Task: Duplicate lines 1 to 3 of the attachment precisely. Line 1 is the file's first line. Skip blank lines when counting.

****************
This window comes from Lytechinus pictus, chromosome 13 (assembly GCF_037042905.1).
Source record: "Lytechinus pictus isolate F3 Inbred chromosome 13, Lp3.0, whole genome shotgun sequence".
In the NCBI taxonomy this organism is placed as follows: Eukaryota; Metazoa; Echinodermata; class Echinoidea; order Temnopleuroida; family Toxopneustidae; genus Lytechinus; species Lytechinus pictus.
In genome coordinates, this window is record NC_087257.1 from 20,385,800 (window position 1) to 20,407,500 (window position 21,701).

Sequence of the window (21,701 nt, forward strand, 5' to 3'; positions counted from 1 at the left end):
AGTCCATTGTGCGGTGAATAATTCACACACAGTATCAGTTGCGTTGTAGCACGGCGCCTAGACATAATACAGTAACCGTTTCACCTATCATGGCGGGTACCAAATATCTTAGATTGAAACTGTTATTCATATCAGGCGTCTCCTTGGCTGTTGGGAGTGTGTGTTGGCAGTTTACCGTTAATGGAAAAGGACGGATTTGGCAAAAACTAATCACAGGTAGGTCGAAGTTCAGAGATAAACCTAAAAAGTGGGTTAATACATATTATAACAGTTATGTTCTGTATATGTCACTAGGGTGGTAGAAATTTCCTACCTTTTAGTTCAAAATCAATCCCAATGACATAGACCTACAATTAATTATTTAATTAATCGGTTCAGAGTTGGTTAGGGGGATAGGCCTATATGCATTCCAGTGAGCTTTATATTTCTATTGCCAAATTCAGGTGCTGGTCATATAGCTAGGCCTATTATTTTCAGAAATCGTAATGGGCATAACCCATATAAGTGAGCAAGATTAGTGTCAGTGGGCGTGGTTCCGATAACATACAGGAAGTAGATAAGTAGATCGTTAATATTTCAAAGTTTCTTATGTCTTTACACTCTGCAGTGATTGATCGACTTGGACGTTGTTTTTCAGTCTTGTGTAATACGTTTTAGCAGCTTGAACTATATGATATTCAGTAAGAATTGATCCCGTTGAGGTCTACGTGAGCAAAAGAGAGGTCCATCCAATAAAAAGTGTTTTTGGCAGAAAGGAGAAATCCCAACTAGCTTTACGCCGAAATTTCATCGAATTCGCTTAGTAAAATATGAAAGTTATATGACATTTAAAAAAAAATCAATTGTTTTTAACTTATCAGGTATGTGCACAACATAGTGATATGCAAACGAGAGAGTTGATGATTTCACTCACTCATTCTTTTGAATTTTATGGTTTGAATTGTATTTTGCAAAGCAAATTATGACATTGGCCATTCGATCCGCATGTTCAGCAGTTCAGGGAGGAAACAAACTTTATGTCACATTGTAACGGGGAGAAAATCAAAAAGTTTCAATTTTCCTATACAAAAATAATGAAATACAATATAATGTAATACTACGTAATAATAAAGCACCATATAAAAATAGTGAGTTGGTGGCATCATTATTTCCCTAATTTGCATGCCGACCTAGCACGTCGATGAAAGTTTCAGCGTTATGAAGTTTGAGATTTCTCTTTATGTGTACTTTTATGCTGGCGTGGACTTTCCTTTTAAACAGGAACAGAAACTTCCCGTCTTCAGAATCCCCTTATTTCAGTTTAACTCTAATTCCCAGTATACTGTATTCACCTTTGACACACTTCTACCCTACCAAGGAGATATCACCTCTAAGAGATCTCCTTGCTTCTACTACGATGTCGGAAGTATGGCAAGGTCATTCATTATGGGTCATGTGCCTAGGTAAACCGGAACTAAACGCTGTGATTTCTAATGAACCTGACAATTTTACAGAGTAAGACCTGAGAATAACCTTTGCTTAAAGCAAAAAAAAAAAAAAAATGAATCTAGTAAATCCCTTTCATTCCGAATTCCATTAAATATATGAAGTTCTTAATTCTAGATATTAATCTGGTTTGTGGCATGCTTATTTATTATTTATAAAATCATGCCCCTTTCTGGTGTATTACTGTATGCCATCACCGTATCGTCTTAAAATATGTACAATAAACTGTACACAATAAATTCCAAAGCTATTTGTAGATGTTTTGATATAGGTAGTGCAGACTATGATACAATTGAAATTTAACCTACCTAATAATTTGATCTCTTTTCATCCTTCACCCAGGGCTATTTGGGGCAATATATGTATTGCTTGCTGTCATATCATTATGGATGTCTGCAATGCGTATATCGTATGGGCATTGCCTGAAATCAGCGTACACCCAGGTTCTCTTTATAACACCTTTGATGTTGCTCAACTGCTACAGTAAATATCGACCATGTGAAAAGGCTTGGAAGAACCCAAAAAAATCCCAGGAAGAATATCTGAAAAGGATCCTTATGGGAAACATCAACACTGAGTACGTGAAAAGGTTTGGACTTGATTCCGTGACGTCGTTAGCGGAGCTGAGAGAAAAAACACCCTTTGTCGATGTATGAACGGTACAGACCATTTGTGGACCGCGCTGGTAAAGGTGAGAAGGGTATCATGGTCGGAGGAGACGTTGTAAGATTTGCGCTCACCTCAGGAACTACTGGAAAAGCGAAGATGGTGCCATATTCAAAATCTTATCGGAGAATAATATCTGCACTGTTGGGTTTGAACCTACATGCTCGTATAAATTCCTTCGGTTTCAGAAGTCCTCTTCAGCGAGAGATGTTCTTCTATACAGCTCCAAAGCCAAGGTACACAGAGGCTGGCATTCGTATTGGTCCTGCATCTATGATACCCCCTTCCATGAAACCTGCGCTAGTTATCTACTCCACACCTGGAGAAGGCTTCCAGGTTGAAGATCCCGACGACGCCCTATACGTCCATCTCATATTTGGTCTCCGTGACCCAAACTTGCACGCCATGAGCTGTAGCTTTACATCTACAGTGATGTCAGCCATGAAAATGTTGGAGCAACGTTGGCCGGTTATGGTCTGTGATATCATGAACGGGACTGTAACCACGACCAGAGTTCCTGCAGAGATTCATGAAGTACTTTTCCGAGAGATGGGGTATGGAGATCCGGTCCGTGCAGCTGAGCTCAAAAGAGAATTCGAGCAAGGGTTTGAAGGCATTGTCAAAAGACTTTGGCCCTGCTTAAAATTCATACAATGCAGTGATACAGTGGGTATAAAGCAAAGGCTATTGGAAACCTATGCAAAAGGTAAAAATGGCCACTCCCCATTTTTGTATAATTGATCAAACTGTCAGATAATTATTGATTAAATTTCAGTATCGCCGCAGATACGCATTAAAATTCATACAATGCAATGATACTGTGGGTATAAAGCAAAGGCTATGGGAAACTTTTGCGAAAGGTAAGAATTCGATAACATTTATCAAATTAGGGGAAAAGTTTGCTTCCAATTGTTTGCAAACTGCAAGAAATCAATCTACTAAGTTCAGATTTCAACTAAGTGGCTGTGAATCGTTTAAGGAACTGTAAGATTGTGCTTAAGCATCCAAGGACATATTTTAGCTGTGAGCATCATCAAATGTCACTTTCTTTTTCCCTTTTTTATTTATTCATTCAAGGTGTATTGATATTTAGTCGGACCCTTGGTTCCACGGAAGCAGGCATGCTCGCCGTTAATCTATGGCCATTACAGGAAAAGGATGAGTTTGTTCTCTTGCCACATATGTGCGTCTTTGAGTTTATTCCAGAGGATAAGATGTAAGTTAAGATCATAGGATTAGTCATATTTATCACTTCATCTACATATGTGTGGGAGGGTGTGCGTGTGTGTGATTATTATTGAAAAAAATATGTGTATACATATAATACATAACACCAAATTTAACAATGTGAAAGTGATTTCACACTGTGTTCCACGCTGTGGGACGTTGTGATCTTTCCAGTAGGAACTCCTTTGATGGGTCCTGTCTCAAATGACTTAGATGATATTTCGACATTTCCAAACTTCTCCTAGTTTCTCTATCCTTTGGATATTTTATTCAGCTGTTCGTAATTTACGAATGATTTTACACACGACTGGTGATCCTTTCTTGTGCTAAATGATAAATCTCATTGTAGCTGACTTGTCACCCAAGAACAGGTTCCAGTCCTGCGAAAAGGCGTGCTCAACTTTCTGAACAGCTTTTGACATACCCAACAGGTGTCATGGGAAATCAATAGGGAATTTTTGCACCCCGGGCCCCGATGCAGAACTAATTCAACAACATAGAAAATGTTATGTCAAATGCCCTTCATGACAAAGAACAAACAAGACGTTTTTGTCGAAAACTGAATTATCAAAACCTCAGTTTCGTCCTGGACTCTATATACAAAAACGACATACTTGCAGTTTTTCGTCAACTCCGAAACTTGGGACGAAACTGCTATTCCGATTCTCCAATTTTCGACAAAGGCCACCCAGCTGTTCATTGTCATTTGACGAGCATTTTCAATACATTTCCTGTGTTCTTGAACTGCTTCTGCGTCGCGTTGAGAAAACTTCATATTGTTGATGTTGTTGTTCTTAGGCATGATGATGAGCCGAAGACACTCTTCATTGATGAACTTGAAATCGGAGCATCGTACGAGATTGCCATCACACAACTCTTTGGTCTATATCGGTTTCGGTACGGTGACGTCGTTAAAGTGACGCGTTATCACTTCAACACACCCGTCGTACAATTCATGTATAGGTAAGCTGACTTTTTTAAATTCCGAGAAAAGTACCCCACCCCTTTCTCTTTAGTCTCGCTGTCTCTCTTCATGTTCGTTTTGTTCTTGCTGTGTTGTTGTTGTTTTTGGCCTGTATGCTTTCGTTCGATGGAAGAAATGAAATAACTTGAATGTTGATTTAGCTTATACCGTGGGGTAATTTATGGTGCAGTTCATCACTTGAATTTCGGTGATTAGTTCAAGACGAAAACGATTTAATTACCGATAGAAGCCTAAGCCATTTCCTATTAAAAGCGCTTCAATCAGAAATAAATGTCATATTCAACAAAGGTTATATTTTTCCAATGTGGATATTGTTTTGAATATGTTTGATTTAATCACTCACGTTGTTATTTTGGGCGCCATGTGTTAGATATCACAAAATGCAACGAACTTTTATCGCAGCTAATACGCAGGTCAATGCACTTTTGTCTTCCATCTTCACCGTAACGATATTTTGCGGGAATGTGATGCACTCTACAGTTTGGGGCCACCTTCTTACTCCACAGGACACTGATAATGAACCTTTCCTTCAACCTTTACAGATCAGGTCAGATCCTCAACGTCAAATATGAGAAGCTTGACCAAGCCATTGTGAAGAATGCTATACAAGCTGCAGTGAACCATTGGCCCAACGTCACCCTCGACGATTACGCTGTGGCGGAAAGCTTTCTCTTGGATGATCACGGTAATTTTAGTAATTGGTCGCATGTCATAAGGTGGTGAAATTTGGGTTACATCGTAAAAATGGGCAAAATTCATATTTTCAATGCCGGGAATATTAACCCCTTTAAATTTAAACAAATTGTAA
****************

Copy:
This window comes from Lytechinus pictus, chromosome 13 (assembly GCF_037042905.1).
Source record: "Lytechinus pictus isolate F3 Inbred chromosome 13, Lp3.0, whole genome shotgun sequence".
In the NCBI taxonomy this organism is placed as follows: Eukaryota; Metazoa; Echinodermata; class Echinoidea; order Temnopleuroida; family Toxopneustidae; genus Lytechinus; species Lytechinus pictus.